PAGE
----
Michael Clarke and Matthew Wade during their partnership, in Hyderabad, on Saturday
Hyderabad: Figures do suggest that India hold the upper hand at the end of Day I of the second Test, here, at the Rajiv Gandhi International Stadium.
However, the talk of the day would be none other than Michael Clarke. But not just because he once again stood tall amongst the ruins, it’s more due to his gamble to declare when Australia still had a wicket in hand having put just 237 runs on the board.
The decision may well have taken the majority by surprise, but then Clarke has a side to lead and he has every right to do what he thinks is right for his team. Chances of the Australian innings surviving was bleak with the last two batsmen — James Pattinson and Xavier Doherty — at the crease. With three overs remaining for the day, it was a brave an exciting idea to let the in-form Pattinson have a crack at the Indian openers, who aren’t amongst runs.
India, however, ensured that the Australian quicks didn’t do any damage on a tricky wicket and finished at five for no loss, with Virender Sehwag batting on four and Murali Vijay yet to open his account.
The morning session, on Sunday, will be a crucial one for India, as they certainly wouldn’t like to suffer like Australia did after opting to bat first.
Pacer Bhuvneshwar Kumar rocked the top-order with three quick wickets, with the Aussie batters having no clue whatsoever against his seam movement. David Warner was bowled by a peach of a delivery with the game just into its third over. Kumar brought one back sharply into Warner before it took the inside edge of the bat and rattled the stumps.
In his very next over, Kumar got rid of Ed Cowan with a similar kind of delivery that trapped the Australian leg-before, though replays suggested the ball had pitched outside leg-stump.
Instead of getting bogged down by the early departure of the openers, Shane Watson and Phil Hughes kept the scoreboard ticking. Watson, in particular, showed positive intent, latching on to anything that was there in his zone.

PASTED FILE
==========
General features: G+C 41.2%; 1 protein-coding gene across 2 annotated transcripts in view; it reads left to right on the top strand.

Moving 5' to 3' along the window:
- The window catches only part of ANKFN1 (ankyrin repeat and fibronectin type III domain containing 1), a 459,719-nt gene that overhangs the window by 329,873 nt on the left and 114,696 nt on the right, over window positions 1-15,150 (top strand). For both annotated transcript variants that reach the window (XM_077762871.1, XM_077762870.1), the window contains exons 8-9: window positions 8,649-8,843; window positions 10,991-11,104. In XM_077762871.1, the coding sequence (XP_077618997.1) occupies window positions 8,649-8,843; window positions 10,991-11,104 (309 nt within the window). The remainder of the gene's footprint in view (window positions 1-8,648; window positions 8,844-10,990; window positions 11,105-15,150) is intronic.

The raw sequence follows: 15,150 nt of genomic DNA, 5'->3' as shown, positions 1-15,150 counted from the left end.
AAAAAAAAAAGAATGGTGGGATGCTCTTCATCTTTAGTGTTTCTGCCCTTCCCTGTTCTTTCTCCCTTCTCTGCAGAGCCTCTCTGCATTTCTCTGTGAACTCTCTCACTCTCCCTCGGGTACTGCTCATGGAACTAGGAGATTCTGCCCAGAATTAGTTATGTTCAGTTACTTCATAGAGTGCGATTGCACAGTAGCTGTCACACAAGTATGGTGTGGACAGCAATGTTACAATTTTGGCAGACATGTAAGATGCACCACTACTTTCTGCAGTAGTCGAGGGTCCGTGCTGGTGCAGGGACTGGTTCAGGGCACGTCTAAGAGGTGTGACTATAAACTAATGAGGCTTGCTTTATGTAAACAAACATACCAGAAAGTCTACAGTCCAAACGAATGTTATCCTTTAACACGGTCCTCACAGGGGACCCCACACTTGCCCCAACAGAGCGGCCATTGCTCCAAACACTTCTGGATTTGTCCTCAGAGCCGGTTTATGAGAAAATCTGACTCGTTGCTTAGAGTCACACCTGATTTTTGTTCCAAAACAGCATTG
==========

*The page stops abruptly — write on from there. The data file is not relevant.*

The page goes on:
But while trying to pull Kumar off a ball that kept low, Watson, too, perished. In came Clarke (91) and once again, the stage was set for him to play the rescuer.
Making matters increasingly difficult for him, Ravichandran Ashwin removed a struggling Hughes soon after. Ashwin’s initial figures (6-5-1-1) made one wonder whether the offie would have Chennai-like success in Hyderabad as well.
It was only when Clarke lofted him over mid-off for a six — about 30 minutes before lunch — that Australia finally started to get some sort of a move on. At the other end, Matthew Wade grew in confidence having survived the last half-an-hour of the first session.
Thereafter, it was simply superb exhibition of cricket from Clarke and Wade. The duo made sure to use their feet and focused on rotating the strike. They hit the odd boundary in between, not allowing the spinners to settle down.
At the same time, bringing Ashwin after as many as 16 overs post-lunch also worked to Australia’s advantage. Clarke and Wade had no problems as such facing Kumar and Harbhajan Singh during that period, with Ishant Sharma coming in as the first change.
Both Clarke and Wade had nicely settled down when Ashwin was finally brought on. With Clarke looking in ominous touch and Wade hardly showing any signs of a cheekbone fracture, the pressure was right back on India.
Australia had a fantastic session scoring 104 runs without losing a single wicket. The scenario, however, could have been a different one had Cheteshwar Pujara not dropped Clarke, who was then on 52, at short leg, off the bowling of Ashwin.
Harbhajan finally accounted for Wade, who had by then added 145 for the fifth wicket with his captain. The Aussie failed to keep the cut down and holed out to Kumar at the point region.
The Aussie stumper’s dismissal opened the floodgates as wickets then fell in a heap. Ravindra Jadeja (3/33) once again impressed, removing all-rounders Moises Henriques and Glenn Maxwell in quick succession before getting the all-important scalp of Clarke.
The occasion got the better of Clarke, who was left stranded, losing partners at the other end. Throughout his 268-minute stay at the crease, he played just one rash shot and that resulted in his dismissal.
Jadeja, without doubt, was over the moon having sent Clarke back. It all depends now on how the India batsmen respond. Given the nature of the track, it could be quite costly for the team that loses momentum.